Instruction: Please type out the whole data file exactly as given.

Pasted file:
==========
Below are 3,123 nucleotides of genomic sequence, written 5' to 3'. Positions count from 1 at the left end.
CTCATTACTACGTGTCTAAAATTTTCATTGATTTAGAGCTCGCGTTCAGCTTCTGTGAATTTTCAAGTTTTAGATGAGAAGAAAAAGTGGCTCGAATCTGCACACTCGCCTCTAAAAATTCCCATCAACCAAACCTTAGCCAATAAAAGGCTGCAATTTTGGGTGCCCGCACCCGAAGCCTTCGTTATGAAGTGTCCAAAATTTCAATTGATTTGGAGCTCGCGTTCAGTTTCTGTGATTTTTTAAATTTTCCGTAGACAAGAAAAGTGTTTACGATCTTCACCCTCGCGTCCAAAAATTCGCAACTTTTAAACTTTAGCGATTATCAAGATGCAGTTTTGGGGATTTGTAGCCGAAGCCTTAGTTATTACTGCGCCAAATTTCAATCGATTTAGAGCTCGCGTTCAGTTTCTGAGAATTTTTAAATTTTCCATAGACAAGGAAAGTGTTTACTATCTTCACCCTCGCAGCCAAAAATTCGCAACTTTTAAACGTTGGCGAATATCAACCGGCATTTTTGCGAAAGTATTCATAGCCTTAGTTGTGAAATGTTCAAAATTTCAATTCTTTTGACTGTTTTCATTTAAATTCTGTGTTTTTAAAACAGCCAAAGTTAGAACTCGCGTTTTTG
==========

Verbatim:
Below are 3,123 nucleotides of genomic sequence, written 5' to 3'. Positions count from 1 at the left end.
CTCATTACTACGTGTCTAAAATTTTCATTGATTTAGAGCTCGCGTTCAGCTTCTGTGAATTTTCAAGTTTTAGATGAGAAGAAAAAGTGGCTCGAATCTGCACACTCGCCTCTAAAAATTCCCATCAACCAAACCTTAGCCAATAAAAGGCTGCAATTTTGGGTGCCCGCACCCGAAGCCTTCGTTATGAAGTGTCCAAAATTTCAATTGATTTGGAGCTCGCGTTCAGTTTCTGTGATTTTTTAAATTTTCCGTAGACAAGAAAAGTGTTTACGATCTTCACCCTCGCGTCCAAAAATTCGCAACTTTTAAACTTTAGCGATTATCAAGATGCAGTTTTGGGGATTTGTAGCCGAAGCCTTAGTTATTACTGCGCCAAATTTCAATCGATTTAGAGCTCGCGTTCAGTTTCTGAGAATTTTTAAATTTTCCATAGACAAGGAAAGTGTTTACTATCTTCACCCTCGCAGCCAAAAATTCGCAACTTTTAAACGTTGGCGAATATCAACCGGCATTTTTGCGAAAGTATTCATAGCCTTAGTTGTGAAATGTTCAAAATTTCAATTCTTTTGACTGTTTTCATTTAAATTCTGTGTTTTTAAAACAGCCAAAGTTAGAACTCGCGTTTTTG